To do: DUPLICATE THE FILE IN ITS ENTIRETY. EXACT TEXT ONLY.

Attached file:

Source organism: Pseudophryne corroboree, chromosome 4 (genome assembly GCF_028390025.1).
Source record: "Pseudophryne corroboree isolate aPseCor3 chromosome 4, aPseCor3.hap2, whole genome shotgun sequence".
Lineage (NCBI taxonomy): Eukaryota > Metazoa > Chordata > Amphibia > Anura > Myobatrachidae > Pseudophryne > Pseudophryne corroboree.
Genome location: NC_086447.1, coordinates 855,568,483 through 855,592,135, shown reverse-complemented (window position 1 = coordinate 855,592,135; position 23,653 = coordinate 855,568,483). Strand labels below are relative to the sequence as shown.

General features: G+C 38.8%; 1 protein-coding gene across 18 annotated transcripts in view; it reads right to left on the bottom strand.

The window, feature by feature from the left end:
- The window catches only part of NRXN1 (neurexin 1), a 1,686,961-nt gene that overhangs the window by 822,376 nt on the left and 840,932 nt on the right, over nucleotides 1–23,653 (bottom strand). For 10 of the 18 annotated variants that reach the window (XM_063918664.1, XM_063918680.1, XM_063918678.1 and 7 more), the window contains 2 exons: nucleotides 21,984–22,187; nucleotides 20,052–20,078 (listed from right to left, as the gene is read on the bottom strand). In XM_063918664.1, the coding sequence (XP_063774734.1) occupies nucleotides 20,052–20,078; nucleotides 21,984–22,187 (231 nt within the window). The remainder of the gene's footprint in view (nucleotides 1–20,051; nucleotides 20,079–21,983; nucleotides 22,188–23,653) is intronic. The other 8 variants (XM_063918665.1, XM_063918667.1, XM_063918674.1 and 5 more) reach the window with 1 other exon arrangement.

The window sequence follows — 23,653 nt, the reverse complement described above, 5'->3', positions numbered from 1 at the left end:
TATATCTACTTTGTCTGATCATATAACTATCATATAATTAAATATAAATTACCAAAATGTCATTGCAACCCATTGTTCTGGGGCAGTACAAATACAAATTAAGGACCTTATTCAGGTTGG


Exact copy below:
Source organism: Pseudophryne corroboree, chromosome 4 (genome assembly GCF_028390025.1).
Source record: "Pseudophryne corroboree isolate aPseCor3 chromosome 4, aPseCor3.hap2, whole genome shotgun sequence".
Lineage (NCBI taxonomy): Eukaryota > Metazoa > Chordata > Amphibia > Anura > Myobatrachidae > Pseudophryne > Pseudophryne corroboree.
Genome location: NC_086447.1, coordinates 855,568,483 through 855,592,135, shown reverse-complemented (window position 1 = coordinate 855,592,135; position 23,653 = coordinate 855,568,483). Strand labels below are relative to the sequence as shown.

General features: G+C 38.8%; 1 protein-coding gene across 18 annotated transcripts in view; it reads right to left on the bottom strand.

The window, feature by feature from the left end:
- The window catches only part of NRXN1 (neurexin 1), a 1,686,961-nt gene that overhangs the window by 822,376 nt on the left and 840,932 nt on the right, over nucleotides 1–23,653 (bottom strand). For 10 of the 18 annotated variants that reach the window (XM_063918664.1, XM_063918680.1, XM_063918678.1 and 7 more), the window contains 2 exons: nucleotides 21,984–22,187; nucleotides 20,052–20,078 (listed from right to left, as the gene is read on the bottom strand). In XM_063918664.1, the coding sequence (XP_063774734.1) occupies nucleotides 20,052–20,078; nucleotides 21,984–22,187 (231 nt within the window). The remainder of the gene's footprint in view (nucleotides 1–20,051; nucleotides 20,079–21,983; nucleotides 22,188–23,653) is intronic. The other 8 variants (XM_063918665.1, XM_063918667.1, XM_063918674.1 and 5 more) reach the window with 1 other exon arrangement.

The window sequence follows — 23,653 nt, the reverse complement described above, 5'->3', positions numbered from 1 at the left end:
TATATCTACTTTGTCTGATCATATAACTATCATATAATTAAATATAAATTACCAAAATGTCATTGCAACCCATTGTTCTGGGGCAGTACAAATACAAATTAAGGACCTTATTCAGGTTGG